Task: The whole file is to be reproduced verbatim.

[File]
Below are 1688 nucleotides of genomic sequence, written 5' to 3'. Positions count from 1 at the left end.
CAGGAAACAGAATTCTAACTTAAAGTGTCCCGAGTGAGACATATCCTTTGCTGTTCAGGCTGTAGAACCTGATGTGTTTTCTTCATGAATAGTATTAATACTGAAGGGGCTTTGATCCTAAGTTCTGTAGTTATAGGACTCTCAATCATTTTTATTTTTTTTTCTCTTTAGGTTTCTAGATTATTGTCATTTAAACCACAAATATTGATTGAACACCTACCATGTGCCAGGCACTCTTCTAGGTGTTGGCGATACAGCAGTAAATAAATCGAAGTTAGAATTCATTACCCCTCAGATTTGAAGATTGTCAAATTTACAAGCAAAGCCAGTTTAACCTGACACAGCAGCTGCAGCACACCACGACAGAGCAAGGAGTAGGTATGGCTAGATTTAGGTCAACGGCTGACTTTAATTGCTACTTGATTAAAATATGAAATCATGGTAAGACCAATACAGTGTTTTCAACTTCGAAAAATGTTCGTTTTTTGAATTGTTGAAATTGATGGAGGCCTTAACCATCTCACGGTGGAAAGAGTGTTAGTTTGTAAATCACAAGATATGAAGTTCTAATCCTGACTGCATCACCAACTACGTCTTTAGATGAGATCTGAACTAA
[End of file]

Below are 1688 nucleotides of genomic sequence, written 5' to 3'. Positions count from 1 at the left end.
CAGGAAACAGAATTCTAACTTAAAGTGTCCCGAGTGAGACATATCCTTTGCTGTTCAGGCTGTAGAACCTGATGTGTTTTCTTCATGAATAGTATTAATACTGAAGGGGCTTTGATCCTAAGTTCTGTAGTTATAGGACTCTCAATCATTTTTATTTTTTTTTCTCTTTAGGTTTCTAGATTATTGTCATTTAAACCACAAATATTGATTGAACACCTACCATGTGCCAGGCACTCTTCTAGGTGTTGGCGATACAGCAGTAAATAAATCGAAGTTAGAATTCATTACCCCTCAGATTTGAAGATTGTCAAATTTACAAGCAAAGCCAGTTTAACCTGACACAGCAGCTGCAGCACACCACGACAGAGCAAGGAGTAGGTATGGCTAGATTTAGGTCAACGGCTGACTTTAATTGCTACTTGATTAAAATATGAAATCATGGTAAGACCAATACAGTGTTTTCAACTTCGAAAAATGTTCGTTTTTTGAATTGTTGAAATTGATGGAGGCCTTAACCATCTCACGGTGGAAAGAGTGTTAGTTTGTAAATCACAAGATATGAAGTTCTAATCCTGACTGCATCACCAACTACGTCTTTAGATGAGATCTGAACTAA